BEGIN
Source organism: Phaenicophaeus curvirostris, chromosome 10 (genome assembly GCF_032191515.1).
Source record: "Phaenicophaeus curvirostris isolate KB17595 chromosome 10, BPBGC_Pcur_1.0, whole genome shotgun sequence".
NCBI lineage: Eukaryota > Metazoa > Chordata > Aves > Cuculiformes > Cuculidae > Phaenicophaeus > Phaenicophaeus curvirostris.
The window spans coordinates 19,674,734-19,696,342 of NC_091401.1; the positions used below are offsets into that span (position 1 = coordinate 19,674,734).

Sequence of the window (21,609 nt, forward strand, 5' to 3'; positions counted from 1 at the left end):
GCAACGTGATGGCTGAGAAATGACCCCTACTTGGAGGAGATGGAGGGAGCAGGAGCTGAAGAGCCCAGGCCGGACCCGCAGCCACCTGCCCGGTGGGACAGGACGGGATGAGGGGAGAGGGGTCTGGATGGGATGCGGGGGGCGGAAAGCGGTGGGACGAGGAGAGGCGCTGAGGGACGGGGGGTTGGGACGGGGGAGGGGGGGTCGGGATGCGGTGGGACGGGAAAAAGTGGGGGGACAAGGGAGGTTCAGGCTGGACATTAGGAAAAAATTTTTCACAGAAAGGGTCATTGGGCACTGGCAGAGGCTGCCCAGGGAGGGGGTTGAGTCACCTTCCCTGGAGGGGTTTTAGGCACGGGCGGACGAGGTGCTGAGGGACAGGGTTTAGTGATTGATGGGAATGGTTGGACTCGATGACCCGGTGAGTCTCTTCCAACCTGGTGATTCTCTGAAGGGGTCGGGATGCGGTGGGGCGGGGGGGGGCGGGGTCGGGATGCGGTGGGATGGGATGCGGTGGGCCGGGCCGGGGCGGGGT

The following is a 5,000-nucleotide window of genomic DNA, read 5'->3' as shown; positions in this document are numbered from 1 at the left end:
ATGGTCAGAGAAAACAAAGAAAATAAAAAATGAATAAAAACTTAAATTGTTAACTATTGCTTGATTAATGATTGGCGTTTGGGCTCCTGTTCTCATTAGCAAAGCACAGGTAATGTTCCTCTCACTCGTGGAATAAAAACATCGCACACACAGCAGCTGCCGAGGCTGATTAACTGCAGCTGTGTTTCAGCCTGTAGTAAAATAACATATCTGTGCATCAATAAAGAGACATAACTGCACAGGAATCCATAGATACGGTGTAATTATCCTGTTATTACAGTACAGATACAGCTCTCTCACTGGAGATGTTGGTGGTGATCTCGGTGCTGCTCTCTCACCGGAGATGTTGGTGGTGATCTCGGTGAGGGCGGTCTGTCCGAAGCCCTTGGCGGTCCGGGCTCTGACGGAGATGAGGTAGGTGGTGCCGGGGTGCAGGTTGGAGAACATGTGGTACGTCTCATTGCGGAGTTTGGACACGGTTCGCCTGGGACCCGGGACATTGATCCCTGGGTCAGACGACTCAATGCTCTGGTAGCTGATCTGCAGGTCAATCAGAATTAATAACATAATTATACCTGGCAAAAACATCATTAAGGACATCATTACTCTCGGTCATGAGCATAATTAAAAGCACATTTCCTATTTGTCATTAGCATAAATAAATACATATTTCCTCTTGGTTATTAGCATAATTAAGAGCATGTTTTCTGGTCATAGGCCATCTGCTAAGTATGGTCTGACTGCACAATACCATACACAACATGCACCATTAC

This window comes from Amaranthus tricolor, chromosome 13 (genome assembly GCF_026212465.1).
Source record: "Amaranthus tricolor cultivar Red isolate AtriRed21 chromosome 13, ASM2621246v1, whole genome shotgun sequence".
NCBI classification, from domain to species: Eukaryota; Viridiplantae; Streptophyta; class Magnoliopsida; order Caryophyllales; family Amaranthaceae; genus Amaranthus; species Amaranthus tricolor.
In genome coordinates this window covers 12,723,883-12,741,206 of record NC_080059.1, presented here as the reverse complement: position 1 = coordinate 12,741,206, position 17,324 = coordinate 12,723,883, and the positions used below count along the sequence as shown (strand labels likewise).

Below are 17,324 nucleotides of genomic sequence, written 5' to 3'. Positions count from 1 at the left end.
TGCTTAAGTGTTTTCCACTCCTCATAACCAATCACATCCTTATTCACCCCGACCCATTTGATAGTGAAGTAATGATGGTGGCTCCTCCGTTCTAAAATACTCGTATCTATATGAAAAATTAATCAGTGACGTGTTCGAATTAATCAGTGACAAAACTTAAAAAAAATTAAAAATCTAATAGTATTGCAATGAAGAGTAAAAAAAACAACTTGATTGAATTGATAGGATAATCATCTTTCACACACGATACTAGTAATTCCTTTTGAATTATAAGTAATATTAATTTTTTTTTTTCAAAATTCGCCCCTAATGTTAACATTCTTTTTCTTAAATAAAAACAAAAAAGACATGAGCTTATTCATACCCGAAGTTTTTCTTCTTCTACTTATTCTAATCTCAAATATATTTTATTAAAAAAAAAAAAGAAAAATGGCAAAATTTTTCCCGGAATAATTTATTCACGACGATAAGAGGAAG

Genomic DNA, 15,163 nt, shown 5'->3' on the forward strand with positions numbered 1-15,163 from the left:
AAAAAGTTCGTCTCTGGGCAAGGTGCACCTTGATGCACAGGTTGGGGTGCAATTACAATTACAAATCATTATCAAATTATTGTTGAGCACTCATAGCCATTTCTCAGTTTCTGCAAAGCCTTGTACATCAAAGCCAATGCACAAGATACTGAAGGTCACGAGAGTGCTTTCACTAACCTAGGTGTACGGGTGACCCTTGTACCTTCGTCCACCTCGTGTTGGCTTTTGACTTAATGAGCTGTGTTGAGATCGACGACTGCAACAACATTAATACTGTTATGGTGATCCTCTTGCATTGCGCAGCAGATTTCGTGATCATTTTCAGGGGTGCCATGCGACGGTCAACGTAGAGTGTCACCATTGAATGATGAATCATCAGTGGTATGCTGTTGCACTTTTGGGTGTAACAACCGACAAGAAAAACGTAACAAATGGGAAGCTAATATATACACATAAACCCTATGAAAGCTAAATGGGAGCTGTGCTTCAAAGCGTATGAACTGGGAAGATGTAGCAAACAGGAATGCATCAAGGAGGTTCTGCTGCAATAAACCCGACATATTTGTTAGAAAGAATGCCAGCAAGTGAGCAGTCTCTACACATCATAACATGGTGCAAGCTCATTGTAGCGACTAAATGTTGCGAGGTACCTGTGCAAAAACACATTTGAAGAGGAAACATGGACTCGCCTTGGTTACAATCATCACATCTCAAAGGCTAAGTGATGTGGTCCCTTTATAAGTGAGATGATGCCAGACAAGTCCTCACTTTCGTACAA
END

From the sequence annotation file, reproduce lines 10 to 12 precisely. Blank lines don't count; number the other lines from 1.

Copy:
Source record: "Amaranthus tricolor cultivar Red isolate AtriRed21 chromosome 13, ASM2621246v1, whole genome shotgun sequence".
NCBI classification, from domain to species: Eukaryota; Viridiplantae; Streptophyta; class Magnoliopsida; order Caryophyllales; family Amaranthaceae; genus Amaranthus; species Amaranthus tricolor.
In genome coordinates this window covers 12,723,883-12,741,206 of record NC_080059.1, presented here as the reverse complement: position 1 = coordinate 12,741,206, position 17,324 = coordinate 12,723,883, and the positions used below count along the sequence as shown (strand labels likewise).